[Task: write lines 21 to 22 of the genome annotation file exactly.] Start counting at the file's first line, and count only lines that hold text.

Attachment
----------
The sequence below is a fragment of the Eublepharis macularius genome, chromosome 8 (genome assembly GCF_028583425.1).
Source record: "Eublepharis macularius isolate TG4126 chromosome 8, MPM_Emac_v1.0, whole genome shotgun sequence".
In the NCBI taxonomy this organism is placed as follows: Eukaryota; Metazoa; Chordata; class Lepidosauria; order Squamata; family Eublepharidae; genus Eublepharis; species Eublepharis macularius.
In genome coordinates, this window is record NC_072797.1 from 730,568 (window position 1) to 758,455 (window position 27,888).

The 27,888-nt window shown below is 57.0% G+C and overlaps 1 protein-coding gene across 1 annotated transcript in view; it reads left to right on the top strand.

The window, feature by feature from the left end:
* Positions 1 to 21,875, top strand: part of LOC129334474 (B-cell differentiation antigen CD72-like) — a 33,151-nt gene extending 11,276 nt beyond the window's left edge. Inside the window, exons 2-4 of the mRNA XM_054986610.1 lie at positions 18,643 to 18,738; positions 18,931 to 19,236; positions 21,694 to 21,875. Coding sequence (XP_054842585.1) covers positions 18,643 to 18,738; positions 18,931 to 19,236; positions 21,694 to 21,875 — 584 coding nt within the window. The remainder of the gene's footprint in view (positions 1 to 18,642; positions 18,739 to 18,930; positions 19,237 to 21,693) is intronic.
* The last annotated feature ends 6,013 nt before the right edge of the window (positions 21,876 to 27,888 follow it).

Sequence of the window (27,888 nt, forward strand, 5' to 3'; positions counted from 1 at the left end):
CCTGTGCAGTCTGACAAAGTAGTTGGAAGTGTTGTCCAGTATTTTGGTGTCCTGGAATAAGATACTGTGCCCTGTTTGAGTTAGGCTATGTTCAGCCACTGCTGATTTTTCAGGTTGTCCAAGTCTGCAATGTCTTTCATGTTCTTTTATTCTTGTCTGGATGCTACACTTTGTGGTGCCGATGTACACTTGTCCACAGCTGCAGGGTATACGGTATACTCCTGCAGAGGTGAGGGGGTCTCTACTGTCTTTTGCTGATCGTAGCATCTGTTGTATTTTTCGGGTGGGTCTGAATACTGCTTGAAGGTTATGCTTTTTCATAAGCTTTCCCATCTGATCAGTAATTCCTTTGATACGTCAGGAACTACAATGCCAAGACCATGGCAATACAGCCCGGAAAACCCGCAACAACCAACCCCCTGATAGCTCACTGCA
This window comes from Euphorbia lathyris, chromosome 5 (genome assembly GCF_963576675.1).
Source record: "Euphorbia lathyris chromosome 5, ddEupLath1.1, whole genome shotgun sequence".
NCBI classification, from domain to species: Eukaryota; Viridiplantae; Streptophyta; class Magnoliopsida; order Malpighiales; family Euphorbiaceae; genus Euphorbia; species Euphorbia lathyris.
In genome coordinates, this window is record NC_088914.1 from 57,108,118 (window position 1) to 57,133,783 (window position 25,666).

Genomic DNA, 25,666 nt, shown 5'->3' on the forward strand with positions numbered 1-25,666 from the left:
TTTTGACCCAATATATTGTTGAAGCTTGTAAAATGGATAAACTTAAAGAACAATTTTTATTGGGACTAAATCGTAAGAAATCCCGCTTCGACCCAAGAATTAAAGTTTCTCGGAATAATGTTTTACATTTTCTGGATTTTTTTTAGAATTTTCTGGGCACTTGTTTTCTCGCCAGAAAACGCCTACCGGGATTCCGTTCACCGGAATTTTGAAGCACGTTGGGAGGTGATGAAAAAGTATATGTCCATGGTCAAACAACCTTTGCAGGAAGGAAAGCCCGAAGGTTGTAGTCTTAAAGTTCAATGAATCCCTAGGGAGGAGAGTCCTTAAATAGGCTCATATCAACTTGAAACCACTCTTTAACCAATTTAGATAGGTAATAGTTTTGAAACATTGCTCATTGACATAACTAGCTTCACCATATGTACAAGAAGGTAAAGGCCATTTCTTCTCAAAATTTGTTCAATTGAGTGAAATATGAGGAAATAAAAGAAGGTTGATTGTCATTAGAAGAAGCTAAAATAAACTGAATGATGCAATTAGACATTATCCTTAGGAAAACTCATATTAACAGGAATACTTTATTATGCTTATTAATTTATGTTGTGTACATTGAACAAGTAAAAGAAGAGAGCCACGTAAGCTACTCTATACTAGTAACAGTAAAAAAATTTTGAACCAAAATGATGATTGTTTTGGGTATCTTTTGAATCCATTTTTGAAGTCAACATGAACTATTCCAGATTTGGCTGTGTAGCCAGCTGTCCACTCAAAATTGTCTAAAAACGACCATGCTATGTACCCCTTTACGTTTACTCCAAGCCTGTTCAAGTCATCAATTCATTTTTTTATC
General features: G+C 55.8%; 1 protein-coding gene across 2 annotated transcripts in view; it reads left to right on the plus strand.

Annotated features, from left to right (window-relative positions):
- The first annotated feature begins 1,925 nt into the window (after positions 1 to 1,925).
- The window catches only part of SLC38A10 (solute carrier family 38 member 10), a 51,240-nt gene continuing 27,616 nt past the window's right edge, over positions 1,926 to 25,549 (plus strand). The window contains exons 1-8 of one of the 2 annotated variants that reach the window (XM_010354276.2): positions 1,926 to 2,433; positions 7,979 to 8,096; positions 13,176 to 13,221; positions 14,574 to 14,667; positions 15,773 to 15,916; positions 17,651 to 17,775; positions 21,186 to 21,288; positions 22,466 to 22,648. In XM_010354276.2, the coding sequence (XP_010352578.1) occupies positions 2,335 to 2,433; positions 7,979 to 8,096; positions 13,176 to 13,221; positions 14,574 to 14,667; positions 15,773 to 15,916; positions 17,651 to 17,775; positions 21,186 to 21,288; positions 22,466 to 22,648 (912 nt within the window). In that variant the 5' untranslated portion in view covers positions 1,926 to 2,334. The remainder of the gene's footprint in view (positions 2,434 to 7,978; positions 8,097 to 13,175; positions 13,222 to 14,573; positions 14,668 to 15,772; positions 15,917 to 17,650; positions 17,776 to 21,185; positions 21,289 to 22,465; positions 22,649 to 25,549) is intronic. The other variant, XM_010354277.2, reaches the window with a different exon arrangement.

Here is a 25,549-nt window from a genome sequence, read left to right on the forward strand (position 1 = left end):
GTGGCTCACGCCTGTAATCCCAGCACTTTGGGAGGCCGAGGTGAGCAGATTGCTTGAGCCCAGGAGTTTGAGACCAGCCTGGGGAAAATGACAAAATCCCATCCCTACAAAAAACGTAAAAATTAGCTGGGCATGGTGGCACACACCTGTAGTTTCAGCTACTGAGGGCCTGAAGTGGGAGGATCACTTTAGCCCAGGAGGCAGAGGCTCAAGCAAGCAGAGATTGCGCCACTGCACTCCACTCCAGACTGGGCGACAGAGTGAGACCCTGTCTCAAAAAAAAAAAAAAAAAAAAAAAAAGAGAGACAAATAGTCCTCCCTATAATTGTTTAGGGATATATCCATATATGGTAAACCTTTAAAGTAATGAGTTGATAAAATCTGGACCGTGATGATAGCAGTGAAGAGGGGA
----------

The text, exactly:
Here is a 25,549-nt window from a genome sequence, read left to right on the forward strand (position 1 = left end):
GTGGCTCACGCCTGTAATCCCAGCACTTTGGGAGGCCGAGGTGAGCAGATTGCTTGAGCCCAGGAGTTTGAGACCAGCCTGGGGAAAATGACAAAATCCCATCCCTACAAAAAACGTAAAAATTAGCTGGGCATGGTGGCACACACCTGTAGTTTCAGCTACTGAGGGCCTGAAGTGGGAGGATCACTTTAGCCCAGGAGGCAGAGGCTCAAGCAAGCAGAGATTGCGCCACTGCACTCCACTCCAGACTGGGCGACAGAGTGAGACCCTGTCTCAAAAAAAAAAAAAAAAAAAAAAAAAGAGAGACAAATAGTCCTCCCTATAATTGTTTAGGGATATATCCATATATGGTAAACCTTTAAAGTAATGAGTTGATAAAATCTGGACCGTGATGATAGCAGTGAAGAGGGGA